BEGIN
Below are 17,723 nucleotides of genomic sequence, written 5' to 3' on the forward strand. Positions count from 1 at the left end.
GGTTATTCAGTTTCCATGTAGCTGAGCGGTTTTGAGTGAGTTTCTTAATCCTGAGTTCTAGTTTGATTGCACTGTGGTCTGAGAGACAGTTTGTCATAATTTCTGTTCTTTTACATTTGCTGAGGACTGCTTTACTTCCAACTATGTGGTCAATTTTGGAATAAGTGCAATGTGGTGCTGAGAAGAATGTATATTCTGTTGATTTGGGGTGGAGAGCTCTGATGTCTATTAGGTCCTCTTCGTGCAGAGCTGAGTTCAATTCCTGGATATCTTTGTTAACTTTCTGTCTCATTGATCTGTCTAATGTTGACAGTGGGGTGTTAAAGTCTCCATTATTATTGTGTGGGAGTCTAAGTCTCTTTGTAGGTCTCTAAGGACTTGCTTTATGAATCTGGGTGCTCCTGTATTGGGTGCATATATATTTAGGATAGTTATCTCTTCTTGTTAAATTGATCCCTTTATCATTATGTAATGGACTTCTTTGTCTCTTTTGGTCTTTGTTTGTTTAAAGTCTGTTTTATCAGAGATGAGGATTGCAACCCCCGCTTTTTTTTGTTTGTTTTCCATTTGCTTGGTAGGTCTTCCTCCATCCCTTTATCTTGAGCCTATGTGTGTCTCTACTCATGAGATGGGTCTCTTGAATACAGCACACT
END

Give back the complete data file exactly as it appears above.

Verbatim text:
Below are 17,723 nucleotides of genomic sequence, written 5' to 3' on the forward strand. Positions count from 1 at the left end.
GGTTATTCAGTTTCCATGTAGCTGAGCGGTTTTGAGTGAGTTTCTTAATCCTGAGTTCTAGTTTGATTGCACTGTGGTCTGAGAGACAGTTTGTCATAATTTCTGTTCTTTTACATTTGCTGAGGACTGCTTTACTTCCAACTATGTGGTCAATTTTGGAATAAGTGCAATGTGGTGCTGAGAAGAATGTATATTCTGTTGATTTGGGGTGGAGAGCTCTGATGTCTATTAGGTCCTCTTCGTGCAGAGCTGAGTTCAATTCCTGGATATCTTTGTTAACTTTCTGTCTCATTGATCTGTCTAATGTTGACAGTGGGGTGTTAAAGTCTCCATTATTATTGTGTGGGAGTCTAAGTCTCTTTGTAGGTCTCTAAGGACTTGCTTTATGAATCTGGGTGCTCCTGTATTGGGTGCATATATATTTAGGATAGTTATCTCTTCTTGTTAAATTGATCCCTTTATCATTATGTAATGGACTTCTTTGTCTCTTTTGGTCTTTGTTTGTTTAAAGTCTGTTTTATCAGAGATGAGGATTGCAACCCCCGCTTTTTTTTGTTTGTTTTCCATTTGCTTGGTAGGTCTTCCTCCATCCCTTTATCTTGAGCCTATGTGTGTCTCTACTCATGAGATGGGTCTCTTGAATACAGCACACT